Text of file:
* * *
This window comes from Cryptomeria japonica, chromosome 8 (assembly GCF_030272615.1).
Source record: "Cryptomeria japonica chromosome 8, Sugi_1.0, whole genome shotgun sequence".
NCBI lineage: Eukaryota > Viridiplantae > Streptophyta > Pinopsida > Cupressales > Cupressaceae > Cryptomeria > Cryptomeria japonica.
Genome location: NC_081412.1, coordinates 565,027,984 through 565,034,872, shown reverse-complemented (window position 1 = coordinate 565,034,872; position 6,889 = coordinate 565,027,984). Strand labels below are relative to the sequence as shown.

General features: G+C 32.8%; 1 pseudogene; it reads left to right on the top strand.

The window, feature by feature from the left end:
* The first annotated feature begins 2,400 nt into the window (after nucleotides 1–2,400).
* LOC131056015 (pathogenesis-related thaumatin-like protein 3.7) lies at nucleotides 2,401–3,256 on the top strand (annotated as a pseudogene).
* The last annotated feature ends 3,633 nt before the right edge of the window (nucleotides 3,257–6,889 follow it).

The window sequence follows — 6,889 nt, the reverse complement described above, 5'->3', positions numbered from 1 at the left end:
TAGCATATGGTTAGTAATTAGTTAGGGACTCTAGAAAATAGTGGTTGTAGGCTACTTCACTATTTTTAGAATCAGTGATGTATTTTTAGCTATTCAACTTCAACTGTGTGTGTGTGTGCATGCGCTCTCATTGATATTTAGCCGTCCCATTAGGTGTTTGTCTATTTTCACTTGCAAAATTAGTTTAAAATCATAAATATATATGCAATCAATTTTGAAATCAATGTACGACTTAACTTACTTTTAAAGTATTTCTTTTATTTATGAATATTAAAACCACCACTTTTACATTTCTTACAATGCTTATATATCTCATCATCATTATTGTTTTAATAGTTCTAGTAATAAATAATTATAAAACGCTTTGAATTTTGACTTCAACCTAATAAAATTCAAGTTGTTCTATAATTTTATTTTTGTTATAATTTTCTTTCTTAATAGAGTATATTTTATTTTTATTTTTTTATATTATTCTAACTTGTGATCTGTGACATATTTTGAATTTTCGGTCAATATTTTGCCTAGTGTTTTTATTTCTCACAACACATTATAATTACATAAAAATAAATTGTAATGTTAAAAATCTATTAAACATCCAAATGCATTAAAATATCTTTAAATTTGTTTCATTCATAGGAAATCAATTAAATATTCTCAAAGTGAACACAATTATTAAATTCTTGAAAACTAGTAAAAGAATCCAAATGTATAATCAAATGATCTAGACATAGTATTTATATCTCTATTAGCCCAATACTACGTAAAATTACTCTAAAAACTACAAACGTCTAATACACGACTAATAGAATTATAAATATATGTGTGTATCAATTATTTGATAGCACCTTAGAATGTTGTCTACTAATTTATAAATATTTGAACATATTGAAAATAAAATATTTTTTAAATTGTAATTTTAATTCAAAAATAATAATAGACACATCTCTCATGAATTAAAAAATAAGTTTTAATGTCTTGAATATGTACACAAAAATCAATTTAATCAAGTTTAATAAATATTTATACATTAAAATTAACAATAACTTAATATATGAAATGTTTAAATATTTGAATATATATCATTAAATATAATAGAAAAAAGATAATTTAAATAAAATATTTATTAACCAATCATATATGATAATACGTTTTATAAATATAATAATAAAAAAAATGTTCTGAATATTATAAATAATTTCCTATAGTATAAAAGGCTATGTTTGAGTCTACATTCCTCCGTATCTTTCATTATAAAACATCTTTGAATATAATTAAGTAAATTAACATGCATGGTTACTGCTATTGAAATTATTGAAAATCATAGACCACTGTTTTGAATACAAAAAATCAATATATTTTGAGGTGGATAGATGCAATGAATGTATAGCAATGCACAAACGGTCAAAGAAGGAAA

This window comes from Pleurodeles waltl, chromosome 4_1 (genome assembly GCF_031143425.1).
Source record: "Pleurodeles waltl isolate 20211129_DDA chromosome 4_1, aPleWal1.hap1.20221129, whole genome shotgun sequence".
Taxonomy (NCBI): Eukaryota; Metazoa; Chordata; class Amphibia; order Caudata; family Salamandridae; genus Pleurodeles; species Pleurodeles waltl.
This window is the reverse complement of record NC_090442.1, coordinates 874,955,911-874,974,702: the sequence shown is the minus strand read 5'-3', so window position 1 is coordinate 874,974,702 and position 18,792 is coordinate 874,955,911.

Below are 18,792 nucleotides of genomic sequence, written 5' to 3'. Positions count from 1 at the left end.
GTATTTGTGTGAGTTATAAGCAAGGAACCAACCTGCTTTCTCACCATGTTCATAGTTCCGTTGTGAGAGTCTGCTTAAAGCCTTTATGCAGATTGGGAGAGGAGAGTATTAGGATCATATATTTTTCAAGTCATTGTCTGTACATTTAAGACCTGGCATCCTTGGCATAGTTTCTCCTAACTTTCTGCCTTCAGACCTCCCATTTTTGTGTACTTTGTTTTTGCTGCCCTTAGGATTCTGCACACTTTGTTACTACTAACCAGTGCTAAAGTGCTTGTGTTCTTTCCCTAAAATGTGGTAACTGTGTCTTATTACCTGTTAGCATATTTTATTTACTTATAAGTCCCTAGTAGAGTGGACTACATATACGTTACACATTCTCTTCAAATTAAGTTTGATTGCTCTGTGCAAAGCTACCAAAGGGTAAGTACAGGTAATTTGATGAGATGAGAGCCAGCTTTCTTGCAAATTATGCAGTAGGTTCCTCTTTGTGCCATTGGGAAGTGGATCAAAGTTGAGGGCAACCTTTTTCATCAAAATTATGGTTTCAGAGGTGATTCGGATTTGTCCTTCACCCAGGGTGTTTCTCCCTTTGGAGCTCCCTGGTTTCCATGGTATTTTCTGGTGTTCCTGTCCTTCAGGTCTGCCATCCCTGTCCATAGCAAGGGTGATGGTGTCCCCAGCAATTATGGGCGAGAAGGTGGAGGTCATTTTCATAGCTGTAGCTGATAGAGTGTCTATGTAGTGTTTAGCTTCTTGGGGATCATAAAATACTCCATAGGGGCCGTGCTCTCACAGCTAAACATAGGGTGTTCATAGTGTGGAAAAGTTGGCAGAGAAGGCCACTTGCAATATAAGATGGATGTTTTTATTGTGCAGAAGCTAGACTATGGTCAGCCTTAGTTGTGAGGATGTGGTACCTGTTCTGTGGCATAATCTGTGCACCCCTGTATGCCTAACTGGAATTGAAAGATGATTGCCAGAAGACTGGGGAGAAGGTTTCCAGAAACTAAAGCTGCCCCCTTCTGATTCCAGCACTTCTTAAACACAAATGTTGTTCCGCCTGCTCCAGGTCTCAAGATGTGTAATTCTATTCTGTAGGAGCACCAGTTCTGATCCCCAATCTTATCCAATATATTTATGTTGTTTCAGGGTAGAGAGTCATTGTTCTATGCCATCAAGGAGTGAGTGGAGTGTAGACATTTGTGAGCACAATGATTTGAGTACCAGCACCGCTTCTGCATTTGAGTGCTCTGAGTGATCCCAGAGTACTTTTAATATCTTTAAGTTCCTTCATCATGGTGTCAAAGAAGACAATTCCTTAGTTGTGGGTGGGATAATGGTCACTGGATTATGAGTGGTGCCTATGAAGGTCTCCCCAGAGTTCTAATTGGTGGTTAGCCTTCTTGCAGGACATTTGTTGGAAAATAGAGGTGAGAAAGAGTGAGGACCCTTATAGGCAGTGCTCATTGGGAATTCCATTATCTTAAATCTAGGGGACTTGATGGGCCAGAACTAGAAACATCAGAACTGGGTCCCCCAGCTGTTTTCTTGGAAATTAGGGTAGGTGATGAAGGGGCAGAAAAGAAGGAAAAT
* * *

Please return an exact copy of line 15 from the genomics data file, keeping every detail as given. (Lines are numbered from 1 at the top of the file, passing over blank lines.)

This window is the reverse complement of record NC_090442.1, coordinates 874,955,911-874,974,702: the sequence shown is the minus strand read 5'-3', so window position 1 is coordinate 874,974,702 and position 18,792 is coordinate 874,955,911.